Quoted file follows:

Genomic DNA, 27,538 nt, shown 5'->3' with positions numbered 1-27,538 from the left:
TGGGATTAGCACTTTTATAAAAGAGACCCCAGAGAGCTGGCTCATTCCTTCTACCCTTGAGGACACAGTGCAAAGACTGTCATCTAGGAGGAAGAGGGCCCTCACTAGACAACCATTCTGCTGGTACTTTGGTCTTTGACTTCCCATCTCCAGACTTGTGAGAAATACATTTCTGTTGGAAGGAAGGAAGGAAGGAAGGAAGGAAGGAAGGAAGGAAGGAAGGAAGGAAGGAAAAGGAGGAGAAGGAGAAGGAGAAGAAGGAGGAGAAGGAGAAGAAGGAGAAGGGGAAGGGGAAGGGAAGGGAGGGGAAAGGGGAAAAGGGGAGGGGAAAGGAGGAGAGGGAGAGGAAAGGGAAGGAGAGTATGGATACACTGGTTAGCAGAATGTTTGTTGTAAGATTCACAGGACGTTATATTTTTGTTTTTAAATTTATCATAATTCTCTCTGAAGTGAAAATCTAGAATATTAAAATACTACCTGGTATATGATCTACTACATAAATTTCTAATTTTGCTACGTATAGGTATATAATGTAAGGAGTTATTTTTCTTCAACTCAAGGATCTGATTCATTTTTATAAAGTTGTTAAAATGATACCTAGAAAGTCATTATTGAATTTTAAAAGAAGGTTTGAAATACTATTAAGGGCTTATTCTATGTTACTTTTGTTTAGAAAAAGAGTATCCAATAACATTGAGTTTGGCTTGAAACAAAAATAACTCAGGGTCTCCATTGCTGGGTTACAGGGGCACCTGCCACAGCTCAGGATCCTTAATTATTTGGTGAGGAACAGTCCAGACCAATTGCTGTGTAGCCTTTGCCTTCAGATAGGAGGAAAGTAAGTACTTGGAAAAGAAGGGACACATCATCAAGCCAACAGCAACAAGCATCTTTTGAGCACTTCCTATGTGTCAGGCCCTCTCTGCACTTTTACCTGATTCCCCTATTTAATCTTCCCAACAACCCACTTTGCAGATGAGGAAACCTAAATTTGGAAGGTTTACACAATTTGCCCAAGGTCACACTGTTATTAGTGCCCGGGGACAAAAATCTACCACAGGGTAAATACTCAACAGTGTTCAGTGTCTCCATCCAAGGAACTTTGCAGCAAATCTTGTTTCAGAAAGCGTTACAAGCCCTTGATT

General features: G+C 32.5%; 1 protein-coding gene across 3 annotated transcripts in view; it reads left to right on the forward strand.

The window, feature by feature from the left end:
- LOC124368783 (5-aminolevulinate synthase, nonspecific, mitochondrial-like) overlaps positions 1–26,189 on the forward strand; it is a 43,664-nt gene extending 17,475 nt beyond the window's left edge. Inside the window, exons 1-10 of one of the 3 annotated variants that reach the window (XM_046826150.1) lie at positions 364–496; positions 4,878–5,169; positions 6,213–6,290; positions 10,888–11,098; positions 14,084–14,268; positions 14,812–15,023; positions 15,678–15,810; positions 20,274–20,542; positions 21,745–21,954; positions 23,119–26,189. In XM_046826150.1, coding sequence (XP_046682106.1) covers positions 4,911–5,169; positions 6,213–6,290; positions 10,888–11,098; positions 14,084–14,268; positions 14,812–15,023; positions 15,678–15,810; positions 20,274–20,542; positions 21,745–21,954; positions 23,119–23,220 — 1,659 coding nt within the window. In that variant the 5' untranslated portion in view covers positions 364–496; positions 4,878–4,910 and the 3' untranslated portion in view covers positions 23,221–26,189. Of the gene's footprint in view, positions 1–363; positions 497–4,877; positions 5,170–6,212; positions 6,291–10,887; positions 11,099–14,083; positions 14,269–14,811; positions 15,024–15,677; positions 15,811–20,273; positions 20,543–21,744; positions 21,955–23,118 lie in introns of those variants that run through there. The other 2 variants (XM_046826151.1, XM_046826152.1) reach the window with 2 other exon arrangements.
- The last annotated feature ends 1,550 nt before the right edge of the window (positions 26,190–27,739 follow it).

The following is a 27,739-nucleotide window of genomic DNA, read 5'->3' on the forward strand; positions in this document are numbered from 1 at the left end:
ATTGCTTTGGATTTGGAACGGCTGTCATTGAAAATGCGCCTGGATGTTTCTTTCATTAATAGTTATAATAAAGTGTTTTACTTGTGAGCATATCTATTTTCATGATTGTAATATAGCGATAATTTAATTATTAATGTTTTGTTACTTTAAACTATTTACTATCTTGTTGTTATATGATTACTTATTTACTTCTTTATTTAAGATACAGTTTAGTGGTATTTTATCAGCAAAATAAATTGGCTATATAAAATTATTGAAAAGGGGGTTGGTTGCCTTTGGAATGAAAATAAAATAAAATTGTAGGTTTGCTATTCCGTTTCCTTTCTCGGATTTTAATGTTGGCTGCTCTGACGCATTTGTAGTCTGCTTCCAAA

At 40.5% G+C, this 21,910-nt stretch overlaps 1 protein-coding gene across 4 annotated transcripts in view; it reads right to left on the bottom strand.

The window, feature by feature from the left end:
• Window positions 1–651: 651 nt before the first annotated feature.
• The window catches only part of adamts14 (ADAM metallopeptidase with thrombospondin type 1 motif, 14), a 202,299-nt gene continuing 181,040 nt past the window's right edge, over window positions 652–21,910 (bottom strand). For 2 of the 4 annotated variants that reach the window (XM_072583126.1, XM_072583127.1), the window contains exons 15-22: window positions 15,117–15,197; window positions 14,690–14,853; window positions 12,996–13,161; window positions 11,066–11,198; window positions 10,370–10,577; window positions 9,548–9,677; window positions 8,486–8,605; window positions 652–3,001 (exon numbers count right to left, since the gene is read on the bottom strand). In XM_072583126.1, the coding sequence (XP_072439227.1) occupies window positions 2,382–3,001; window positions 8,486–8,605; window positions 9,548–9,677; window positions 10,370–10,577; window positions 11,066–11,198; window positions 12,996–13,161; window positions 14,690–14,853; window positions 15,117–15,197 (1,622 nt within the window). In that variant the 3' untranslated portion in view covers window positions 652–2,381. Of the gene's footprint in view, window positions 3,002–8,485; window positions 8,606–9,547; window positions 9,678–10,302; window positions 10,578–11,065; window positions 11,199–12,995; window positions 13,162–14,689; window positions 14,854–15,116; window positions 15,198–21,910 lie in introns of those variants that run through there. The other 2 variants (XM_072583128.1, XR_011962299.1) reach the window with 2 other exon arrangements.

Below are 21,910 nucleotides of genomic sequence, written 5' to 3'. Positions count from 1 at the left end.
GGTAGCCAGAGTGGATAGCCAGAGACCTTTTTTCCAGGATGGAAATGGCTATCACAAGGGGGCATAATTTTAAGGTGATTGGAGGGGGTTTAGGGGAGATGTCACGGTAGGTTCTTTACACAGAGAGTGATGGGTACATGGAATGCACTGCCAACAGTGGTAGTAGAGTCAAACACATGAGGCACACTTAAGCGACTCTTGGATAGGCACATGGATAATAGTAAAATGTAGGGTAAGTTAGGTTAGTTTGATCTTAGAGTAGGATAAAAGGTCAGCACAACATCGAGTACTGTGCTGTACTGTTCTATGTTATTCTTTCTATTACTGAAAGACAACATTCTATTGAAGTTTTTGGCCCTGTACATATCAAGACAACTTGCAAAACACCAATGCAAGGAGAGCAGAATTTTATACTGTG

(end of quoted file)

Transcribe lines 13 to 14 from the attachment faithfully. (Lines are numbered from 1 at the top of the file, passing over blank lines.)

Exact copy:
Below are 21,910 nucleotides of genomic sequence, written 5' to 3'. Positions count from 1 at the left end.
GGTAGCCAGAGTGGATAGCCAGAGACCTTTTTTCCAGGATGGAAATGGCTATCACAAGGGGGCATAATTTTAAGGTGATTGGAGGGGGTTTAGGGGAGATGTCACGGTAGGTTCTTTACACAGAGAGTGATGGGTACATGGAATGCACTGCCAACAGTGGTAGTAGAGTCAAACACATGAGGCACACTTAAGCGACTCTTGGATAGGCACATGGATAATAGTAAAATGTAGGGTAAGTTAGGTTAGTTTGATCTTAGAGTAGGATAAAAGGTCAGCACAACATCGAGTACTGTGCTGTACTGTTCTATGTTATTCTTTCTATTACTGAAAGACAACATTCTATTGAAGTTTTTGGCCCTGTACATATCAAGACAACTTGCAAAACACCAATGCAAGGAGAGCAGAATTTTATACTGTG